Clip-and-Cleave Concept for Hydroxylation Reactions

  • ChemPubSoc Europe Logo
  • Author: Chemistry – A European Journal
  • Published Date: 09 October 2018
  • Source / Publisher: Chemistry – A European Journal/Wiley-VCH
  • Copyright: Wiley-VCH Verlag GmbH & Co. KGaA
thumbnail image: Clip-and-Cleave Concept for Hydroxylation Reactions

Related Societies

Despite great industrial demand, the use of molecular oxygen from air as an oxidant is often problematic. Nature uses iron or copper enzymes to perform such reactions under ambient conditions. The development of synthetic compounds that mimic this activity has been a long-standing research goal.

Andrey A. Fokin, Igor Sikorsky Kiev Polytechnic Institute, Ukraine, and University of Gießen, Germany, Max C. Holthausen, University of Frankfurt am Main, Germany, Siegfried Schindler, University of Gießen, and colleagues have developed a simple "clip-and-cleave" concept for selective oxidation reactions. The team achieved efficient hydroxylations of unactivated aliphatic β-C–H bonds with high selectivity.

The synthesis involves the reaction of an aldehyde with N,N‐diethylethylenediamine to give the corresponding imine, which is used as a bidentate donor ligand forming a copper(I) complex with [Cu(CH3CN)4][CF3SO3]. The complex then reacts with dioxygen ("clip"), and as a final step, an acidic cleavage ("cleave") gives the corresponding β‐hydroxylated aldehyde.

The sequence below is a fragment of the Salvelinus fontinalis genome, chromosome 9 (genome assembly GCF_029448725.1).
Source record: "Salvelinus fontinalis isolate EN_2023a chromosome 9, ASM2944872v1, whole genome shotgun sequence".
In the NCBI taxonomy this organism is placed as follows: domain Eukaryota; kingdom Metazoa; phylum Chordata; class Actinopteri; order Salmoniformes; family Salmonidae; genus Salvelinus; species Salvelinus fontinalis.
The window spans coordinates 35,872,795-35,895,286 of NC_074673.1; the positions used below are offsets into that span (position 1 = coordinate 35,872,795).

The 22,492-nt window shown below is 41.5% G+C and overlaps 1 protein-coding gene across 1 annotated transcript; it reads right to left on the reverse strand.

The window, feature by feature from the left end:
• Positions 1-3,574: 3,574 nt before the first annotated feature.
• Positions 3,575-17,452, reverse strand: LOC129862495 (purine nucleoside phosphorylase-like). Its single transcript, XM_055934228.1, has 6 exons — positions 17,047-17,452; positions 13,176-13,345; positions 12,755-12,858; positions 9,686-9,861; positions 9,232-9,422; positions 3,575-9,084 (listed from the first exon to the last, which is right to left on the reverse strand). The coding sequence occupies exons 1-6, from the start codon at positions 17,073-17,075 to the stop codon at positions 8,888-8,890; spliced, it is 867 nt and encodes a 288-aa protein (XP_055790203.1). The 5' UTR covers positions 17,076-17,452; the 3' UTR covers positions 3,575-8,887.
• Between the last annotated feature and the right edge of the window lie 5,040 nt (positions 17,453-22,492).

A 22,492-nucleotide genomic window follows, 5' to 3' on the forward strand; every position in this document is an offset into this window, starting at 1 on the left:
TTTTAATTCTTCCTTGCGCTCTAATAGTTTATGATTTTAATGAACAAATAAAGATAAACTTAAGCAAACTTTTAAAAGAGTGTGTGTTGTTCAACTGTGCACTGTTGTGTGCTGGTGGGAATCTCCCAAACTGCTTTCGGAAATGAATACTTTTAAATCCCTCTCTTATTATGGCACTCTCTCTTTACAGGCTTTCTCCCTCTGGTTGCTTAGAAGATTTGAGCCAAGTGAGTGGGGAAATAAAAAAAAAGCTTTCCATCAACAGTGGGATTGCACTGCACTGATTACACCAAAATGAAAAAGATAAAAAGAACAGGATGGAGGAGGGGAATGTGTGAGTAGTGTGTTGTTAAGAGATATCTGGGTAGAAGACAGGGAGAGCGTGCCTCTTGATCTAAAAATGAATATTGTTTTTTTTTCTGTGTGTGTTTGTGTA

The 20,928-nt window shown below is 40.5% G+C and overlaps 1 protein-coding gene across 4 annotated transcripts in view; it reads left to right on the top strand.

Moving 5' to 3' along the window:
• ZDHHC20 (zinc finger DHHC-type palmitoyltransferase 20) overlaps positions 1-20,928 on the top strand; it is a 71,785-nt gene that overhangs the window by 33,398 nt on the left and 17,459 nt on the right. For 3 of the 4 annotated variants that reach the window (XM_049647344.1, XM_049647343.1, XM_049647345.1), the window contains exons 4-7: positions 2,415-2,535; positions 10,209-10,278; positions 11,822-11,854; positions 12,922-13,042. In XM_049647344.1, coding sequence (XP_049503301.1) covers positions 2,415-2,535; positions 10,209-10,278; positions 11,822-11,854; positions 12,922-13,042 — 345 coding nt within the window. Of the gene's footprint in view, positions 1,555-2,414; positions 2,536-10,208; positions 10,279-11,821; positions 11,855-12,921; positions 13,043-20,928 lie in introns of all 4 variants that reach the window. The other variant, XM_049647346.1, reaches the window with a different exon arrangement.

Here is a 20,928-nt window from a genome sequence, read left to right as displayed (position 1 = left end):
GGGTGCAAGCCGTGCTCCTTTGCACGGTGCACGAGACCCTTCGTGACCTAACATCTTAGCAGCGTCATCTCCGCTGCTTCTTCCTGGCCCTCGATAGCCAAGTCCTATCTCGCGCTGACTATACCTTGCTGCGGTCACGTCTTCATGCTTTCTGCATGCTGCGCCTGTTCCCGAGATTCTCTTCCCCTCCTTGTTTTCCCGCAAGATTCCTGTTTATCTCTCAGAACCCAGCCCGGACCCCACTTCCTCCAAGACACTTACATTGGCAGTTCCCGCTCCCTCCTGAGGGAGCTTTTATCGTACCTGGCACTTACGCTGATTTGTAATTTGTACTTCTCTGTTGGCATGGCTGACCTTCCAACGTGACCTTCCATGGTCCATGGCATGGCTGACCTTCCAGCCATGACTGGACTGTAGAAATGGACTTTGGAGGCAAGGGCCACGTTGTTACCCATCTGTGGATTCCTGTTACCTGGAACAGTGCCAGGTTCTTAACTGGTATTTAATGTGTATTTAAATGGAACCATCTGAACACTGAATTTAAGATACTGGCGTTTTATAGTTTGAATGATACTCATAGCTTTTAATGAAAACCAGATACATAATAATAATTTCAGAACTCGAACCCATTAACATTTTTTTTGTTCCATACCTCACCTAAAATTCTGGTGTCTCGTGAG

This approach provides access to 1,2-disubstituted adamantane and diamantane derivatives that are otherwise difficult to prepare. As an extension of the concept, the amine could be immobilized, for example, on a silica matrix, which should allow the hydroxylation of aldehydes under mild conditions using only dioxygen from air.


Article Views: 1228

Sign in Area

Please sign in below

Additional Sign In options

Please note that to comment on an article you must be registered and logged in.
Registration is for free, you may already be registered to receive, e.g., the newsletter. When you register on this website, please ensure you view our terms and conditions. All comments are subject to moderation.

Article Comments - To add a comment please sign in

Bookmark and Share

If you would like to reuse any content, in print or online, from, please contact us first for permission. more

CONNECT: on Facebook on Twitter on YouTube on LinkedIn Sign up for our free newsletter

A product of ChemPubSoc Europe (16 European Chemical Societies)published by Wiley-VCH